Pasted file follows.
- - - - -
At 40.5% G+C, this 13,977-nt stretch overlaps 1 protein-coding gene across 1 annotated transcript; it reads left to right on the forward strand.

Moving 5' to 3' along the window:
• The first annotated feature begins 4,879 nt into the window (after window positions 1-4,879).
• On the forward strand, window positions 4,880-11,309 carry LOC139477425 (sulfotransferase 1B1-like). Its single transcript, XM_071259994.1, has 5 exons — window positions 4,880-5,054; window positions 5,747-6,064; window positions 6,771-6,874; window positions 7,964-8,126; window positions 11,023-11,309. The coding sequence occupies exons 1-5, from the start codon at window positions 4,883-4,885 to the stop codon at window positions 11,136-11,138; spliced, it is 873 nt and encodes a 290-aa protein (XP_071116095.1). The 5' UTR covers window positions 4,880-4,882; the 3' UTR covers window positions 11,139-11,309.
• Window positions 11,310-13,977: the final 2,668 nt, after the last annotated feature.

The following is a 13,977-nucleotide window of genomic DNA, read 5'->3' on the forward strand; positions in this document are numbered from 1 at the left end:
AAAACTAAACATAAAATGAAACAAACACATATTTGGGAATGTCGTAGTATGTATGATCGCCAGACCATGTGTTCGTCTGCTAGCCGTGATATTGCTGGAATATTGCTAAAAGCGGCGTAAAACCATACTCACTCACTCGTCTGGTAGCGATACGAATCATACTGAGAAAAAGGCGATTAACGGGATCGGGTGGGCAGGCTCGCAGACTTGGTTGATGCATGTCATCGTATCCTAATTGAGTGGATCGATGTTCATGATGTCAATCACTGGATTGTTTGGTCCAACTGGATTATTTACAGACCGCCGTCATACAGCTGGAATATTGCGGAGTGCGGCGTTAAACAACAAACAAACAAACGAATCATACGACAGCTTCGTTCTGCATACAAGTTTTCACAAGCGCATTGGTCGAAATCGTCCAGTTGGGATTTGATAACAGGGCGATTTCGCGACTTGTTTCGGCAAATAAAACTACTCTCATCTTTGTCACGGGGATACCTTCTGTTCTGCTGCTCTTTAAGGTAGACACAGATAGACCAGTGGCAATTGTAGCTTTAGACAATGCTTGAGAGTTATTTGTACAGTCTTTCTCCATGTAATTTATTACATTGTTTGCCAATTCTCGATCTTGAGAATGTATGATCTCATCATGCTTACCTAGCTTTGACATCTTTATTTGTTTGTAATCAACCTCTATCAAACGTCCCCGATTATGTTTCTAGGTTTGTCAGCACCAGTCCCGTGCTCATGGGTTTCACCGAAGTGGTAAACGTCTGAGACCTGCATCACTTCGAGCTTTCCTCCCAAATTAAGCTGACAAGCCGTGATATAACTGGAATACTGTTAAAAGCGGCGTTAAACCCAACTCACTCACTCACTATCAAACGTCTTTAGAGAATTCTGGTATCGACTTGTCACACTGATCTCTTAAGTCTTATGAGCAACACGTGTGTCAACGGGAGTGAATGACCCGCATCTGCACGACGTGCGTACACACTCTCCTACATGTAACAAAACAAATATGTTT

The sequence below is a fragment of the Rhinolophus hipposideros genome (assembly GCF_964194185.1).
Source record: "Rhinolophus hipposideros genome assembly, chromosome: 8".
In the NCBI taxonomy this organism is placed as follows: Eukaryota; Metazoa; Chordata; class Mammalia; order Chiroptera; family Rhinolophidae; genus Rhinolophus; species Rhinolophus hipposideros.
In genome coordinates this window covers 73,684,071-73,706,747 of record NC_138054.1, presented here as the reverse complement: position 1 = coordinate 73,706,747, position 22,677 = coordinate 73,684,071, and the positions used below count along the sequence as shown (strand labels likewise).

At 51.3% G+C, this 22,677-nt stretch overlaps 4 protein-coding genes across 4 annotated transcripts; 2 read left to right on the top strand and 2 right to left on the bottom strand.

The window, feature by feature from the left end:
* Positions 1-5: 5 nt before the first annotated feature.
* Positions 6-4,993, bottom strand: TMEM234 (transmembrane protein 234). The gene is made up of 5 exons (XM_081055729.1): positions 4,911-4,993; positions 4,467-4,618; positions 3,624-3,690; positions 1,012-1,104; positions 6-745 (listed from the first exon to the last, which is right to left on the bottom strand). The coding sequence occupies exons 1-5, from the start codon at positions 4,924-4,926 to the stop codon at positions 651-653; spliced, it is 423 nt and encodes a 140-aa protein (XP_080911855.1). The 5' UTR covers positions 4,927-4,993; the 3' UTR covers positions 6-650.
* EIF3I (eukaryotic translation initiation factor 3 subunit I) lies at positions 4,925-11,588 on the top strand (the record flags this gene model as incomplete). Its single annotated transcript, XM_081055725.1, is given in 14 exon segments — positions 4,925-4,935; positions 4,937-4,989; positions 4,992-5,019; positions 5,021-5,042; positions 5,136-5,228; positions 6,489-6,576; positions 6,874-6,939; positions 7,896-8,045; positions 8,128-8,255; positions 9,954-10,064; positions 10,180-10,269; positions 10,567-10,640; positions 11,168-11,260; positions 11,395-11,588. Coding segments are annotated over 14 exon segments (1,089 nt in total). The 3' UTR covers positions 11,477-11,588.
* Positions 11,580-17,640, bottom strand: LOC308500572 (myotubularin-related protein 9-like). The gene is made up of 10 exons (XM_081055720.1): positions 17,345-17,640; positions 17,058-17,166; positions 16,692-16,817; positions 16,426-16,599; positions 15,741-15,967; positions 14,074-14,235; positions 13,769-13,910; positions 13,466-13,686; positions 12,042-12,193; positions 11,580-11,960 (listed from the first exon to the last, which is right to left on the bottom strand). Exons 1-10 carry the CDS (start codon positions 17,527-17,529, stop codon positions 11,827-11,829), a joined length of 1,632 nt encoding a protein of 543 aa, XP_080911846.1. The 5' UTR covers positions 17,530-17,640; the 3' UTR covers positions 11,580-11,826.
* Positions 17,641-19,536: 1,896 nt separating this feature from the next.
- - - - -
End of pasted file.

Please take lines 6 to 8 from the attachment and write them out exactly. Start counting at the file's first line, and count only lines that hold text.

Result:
The following is a 13,977-nucleotide window of genomic DNA, read 5'->3' on the forward strand; positions in this document are numbered from 1 at the left end:
AAAACTAAACATAAAATGAAACAAACACATATTTGGGAATGTCGTAGTATGTATGATCGCCAGACCATGTGTTCGTCTGCTAGCCGTGATATTGCTGGAATATTGCTAAAAGCGGCGTAAAACCATACTCACTCACTCGTCTGGTAGCGATACGAATCATACTGAGAAAAAGGCGATTAACGGGATCGGGTGGGCAGGCTCGCAGACTTGGTTGATGCATGTCATCGTATCCTAATTGAGTGGATCGATGTTCATGATGTCAATCACTGGATTGTTTGGTCCAACTGGATTATTTACAGACCGCCGTCATACAGCTGGAATATTGCGGAGTGCGGCGTTAAACAACAAACAAACAAACGAATCATACGACAGCTTCGTTCTGCATACAAGTTTTCACAAGCGCATTGGTCGAAATCGTCCAGTTGGGATTTGATAACAGGGCGATTTCGCGACTTGTTTCGGCAAATAAAACTACTCTCATCTTTGTCACGGGGATACCTTCTGTTCTGCTGCTCTTTAAGGTAGACACAGATAGACCAGTGGCAATTGTAGCTTTAGACAATGCTTGAGAGTTATTTGTACAGTCTTTCTCCATGTAATTTATTACATTGTTTGCCAATTCTCGATCTTGAGAATGTATGATCTCATCATGCTTACCTAGCTTTGACATCTTTATTTGTTTGTAATCAACCTCTATCAAACGTCCCCGATTATGTTTCTAGGTTTGTCAGCACCAGTCCCGTGCTCATGGGTTTCACCGAAGTGGTAAACGTCTGAGACCTGCATCACTTCGAGCTTTCCTCCCAAATTAAGCTGACAAGCCGTGATATAACTGGAATACTGTTAAAAGCGGCGTTAAACCCAACTCACTCACTCACTATCAAACGTCTTTAGAGAATTCTGGTATCGACTTGTCACACTGATCTCTTAAGTCTTATGAGCAACACGTGTGTCAACGGGAGTGAATGACCCGCATCTGCACGACGTGCGTACACACTCTCCTACATGTAACAAAACAAATATGTTT

The sequence below is a fragment of the Rhinolophus hipposideros genome (assembly GCF_964194185.1).